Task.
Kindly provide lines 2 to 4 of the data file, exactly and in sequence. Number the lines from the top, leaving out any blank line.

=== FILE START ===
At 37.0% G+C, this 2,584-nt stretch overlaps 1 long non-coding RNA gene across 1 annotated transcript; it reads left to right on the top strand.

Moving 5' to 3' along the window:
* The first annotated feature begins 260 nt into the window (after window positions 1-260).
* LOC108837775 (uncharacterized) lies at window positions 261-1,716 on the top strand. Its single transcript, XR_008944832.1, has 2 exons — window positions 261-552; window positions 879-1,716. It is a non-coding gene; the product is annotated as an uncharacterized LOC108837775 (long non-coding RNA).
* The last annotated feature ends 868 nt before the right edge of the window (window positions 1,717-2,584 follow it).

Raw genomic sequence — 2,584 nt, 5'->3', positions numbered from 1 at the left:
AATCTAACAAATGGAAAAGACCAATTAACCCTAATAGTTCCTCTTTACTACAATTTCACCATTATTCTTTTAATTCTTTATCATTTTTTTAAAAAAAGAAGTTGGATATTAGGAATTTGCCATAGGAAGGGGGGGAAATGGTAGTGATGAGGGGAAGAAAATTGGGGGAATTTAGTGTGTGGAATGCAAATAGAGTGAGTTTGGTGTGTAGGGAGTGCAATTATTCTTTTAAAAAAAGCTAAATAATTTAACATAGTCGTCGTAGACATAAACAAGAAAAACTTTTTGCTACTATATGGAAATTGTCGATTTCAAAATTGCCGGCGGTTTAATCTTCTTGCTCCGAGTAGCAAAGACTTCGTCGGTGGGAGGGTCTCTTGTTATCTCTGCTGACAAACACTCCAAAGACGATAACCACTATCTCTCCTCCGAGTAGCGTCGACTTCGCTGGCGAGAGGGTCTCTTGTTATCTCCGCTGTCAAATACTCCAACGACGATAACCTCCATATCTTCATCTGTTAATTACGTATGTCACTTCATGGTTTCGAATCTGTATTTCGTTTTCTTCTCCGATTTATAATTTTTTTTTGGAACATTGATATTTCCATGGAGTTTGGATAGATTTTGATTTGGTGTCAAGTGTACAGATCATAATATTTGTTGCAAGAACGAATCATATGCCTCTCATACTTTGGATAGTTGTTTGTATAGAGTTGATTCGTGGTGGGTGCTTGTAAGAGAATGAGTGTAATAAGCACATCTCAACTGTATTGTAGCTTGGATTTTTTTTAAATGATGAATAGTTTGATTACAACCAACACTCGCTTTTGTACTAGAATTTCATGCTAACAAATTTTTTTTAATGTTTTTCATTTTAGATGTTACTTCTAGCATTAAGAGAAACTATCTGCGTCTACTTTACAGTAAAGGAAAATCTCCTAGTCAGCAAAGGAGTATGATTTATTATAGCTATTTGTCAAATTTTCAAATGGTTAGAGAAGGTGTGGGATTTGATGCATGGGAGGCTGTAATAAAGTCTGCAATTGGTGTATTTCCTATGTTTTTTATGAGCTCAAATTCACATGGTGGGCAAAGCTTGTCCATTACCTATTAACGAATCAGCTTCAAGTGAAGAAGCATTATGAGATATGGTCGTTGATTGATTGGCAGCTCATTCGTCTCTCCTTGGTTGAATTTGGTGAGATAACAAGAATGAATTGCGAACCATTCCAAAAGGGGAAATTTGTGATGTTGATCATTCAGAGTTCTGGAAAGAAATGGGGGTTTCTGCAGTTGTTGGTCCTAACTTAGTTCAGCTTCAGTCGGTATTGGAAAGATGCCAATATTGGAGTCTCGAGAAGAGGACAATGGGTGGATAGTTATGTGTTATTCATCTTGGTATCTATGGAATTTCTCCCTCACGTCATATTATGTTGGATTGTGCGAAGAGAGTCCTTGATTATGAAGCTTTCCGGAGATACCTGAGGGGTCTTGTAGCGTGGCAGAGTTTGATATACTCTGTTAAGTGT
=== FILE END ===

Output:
Moving 5' to 3' along the window:
* The first annotated feature begins 260 nt into the window (after window positions 1-260).
* LOC108837775 (uncharacterized) lies at window positions 261-1,716 on the top strand. Its single transcript, XR_008944832.1, has 2 exons — window positions 261-552; window positions 879-1,716. It is a non-coding gene; the product is annotated as an uncharacterized LOC108837775 (long non-coding RNA).